Preaching is a complex ministry, but one of the core ingredients is effective explanation of the biblical text. If this is removed, then it is difficult to see how what remains can be biblical preaching.
Yet it can be tempting to remove explanation. Why not simply read a bit of Bible and then say what you want to say, making the odd vague connection? This passes for preaching in many places. What’s more, surely that can be more interesting than dull explanation? Of course it can, but the answer to the problem of a poor version of something good and important is not to replace it, but to do it well. How?
1. Recalibrate your appreciation of God’s ability as a communicator. Unless you are gripped by the fact that God is a great communicator, everything else I say here will fail to register. Know that if your listeners could really see the richness and relevance of what God is saying in any passage, they would be gripped and transformed. But if you don’t see it, they are going to struggle. Many Christians trust God to have created everything, to have worked out a redemption plan and to have final justice and a glorious eternity all worked out, but at the same time to be a poor communicator. This is mystifying.
2. Give appropriate amounts of engaging context. Too much context will turn the sermon into a historical lecture. Too little will strip the text of meaning. The biblical text is not a random set of assertions that have mystical power by virtue of inspiration. God gave us inspired text that was always set in a historical and situational context. Rather than being dull background stuff, this is often a key way to forge connections between the text and your listeners. Get to know the background context and determine where the points of engagement are for your listeners today.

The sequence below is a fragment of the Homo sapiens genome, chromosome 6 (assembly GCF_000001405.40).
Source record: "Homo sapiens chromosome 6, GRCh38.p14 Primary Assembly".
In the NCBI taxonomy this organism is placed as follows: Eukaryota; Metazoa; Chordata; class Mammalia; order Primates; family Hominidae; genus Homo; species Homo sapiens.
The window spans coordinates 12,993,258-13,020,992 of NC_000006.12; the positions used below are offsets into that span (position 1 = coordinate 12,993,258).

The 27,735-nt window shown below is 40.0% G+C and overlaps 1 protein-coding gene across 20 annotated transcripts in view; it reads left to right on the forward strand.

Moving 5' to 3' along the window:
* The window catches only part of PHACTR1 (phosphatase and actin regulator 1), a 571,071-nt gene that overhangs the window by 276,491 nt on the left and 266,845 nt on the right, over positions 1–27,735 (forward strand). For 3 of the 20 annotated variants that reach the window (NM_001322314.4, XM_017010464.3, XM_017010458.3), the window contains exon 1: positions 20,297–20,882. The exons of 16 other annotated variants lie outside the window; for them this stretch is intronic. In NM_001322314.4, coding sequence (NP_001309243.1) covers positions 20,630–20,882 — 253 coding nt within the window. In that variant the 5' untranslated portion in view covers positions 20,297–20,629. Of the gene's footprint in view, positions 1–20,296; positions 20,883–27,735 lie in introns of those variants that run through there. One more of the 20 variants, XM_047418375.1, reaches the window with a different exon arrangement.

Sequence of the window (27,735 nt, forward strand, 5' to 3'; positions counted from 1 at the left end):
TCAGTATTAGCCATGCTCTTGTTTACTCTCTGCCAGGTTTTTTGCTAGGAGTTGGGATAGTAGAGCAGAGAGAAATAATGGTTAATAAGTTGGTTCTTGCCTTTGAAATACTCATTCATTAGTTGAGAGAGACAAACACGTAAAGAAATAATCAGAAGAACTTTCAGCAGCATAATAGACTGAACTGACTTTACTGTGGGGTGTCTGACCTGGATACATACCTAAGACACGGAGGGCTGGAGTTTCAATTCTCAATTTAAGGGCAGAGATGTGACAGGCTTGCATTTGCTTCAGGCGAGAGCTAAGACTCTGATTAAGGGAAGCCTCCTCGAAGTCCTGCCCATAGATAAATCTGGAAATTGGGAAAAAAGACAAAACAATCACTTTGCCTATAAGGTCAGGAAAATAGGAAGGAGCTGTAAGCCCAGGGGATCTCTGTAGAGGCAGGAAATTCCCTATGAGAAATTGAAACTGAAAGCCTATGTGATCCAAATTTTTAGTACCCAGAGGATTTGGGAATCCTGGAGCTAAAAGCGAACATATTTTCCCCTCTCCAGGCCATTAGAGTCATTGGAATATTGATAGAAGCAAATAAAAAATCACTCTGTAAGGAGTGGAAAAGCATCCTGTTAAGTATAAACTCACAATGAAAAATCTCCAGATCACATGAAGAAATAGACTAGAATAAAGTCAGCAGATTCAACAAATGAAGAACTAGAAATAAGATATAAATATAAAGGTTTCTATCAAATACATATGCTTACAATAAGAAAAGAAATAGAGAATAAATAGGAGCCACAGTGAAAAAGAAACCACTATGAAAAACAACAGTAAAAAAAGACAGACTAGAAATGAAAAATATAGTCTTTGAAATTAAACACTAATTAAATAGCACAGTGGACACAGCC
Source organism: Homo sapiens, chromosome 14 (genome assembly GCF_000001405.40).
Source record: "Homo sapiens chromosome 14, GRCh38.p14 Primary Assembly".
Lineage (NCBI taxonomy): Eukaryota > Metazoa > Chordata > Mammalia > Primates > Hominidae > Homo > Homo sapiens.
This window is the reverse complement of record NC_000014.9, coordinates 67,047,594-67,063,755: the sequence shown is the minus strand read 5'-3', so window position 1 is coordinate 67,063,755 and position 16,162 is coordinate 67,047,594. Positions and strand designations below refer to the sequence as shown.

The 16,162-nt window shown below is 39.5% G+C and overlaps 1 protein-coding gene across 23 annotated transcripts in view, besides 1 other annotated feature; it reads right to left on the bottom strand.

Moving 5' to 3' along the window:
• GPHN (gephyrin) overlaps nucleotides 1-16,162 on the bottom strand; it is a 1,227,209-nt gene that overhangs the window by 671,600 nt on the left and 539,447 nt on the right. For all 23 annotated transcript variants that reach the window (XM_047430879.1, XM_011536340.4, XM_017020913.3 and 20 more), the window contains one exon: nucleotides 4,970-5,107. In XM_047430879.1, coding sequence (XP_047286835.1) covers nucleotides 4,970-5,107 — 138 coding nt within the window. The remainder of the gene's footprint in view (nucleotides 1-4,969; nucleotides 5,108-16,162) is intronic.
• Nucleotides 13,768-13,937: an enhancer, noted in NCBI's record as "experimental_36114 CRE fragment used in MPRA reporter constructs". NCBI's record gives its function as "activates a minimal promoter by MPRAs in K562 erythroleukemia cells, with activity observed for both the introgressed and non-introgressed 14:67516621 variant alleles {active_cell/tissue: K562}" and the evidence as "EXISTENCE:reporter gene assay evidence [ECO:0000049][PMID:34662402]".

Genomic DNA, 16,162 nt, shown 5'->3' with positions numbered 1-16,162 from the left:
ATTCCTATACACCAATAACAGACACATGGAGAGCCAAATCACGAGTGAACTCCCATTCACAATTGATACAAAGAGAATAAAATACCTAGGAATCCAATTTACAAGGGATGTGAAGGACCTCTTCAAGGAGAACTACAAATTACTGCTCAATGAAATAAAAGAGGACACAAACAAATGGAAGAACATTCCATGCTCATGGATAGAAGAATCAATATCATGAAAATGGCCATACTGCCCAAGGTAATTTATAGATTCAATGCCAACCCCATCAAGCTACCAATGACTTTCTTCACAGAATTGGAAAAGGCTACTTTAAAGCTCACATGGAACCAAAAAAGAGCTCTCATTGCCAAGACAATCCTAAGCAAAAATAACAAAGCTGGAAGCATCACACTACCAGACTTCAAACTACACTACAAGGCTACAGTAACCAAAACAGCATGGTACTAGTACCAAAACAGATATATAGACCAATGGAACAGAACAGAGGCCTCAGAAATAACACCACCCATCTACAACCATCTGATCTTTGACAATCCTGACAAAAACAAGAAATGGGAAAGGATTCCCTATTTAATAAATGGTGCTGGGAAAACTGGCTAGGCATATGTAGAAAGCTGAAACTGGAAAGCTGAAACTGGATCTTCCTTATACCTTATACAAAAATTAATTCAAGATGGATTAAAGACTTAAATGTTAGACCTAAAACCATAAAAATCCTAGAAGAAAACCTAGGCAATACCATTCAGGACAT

3. Set the scene textually. Many of the biblical books were written to be digested whole, but we tend to cut and slice. That doesn’t mean we have to preach a whole book in every sermon (although that is an option to consider sometimes). It does mean that we can’t just drop people into an alien text without any orientation. Be sure to orient your listeners to what is going on in the big picture of the book before expecting them to be gripped by the specific text of your sermon.
4. Don’t explain every word with equal effort. Recognise that in any passage there will be a gravity centre. Take people there and help them see why that is the case. Explaining seven introductory clauses to get there will numb your listeners and they will lose track of the point of the passage.
Tomorrow I will add some more thoughts to this list.